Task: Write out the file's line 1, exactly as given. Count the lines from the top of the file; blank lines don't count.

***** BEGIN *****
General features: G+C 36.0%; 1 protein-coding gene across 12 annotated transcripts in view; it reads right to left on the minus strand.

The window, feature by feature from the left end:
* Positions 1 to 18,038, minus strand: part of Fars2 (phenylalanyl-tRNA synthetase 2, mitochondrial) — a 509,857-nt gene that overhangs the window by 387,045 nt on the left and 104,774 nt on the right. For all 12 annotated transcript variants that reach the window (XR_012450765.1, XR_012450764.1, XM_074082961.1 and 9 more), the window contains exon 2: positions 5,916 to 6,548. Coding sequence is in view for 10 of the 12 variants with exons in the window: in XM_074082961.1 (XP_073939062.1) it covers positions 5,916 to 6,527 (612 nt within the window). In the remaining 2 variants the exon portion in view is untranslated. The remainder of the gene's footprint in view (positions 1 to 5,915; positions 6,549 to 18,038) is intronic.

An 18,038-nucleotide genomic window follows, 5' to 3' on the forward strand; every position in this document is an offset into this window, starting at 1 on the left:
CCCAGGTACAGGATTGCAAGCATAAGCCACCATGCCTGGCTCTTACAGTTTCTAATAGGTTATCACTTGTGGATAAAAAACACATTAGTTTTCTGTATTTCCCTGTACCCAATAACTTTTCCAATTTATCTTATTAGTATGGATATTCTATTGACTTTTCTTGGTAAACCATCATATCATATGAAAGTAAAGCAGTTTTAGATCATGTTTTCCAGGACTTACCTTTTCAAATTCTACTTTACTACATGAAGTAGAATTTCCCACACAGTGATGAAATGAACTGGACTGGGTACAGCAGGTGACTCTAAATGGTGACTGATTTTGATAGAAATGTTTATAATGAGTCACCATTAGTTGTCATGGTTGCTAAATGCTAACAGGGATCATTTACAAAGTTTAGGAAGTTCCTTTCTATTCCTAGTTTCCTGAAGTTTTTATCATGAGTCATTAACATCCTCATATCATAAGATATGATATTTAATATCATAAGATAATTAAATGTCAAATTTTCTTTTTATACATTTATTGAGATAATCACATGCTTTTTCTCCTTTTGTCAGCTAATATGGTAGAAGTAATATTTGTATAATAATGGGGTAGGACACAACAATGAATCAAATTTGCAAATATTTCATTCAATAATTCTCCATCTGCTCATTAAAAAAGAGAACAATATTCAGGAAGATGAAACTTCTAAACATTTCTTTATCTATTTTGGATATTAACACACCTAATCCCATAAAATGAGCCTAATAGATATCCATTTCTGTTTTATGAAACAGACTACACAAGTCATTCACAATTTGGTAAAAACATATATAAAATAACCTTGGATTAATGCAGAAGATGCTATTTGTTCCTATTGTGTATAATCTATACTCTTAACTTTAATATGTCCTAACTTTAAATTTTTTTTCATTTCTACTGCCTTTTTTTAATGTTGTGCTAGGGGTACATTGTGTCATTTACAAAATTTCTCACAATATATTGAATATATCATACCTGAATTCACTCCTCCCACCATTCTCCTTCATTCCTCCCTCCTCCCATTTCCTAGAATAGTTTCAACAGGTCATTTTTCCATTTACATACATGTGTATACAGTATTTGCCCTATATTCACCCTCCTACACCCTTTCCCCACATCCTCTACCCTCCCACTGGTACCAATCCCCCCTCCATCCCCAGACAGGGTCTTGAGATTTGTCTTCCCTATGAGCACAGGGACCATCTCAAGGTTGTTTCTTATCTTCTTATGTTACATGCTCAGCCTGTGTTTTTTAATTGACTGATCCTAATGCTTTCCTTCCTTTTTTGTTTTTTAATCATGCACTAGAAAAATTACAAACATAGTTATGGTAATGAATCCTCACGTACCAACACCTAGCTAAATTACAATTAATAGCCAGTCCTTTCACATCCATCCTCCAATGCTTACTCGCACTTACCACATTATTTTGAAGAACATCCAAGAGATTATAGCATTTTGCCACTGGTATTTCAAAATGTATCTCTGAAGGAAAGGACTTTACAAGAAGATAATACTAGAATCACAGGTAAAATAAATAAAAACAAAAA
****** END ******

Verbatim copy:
General features: G+C 36.0%; 1 protein-coding gene across 12 annotated transcripts in view; it reads right to left on the minus strand.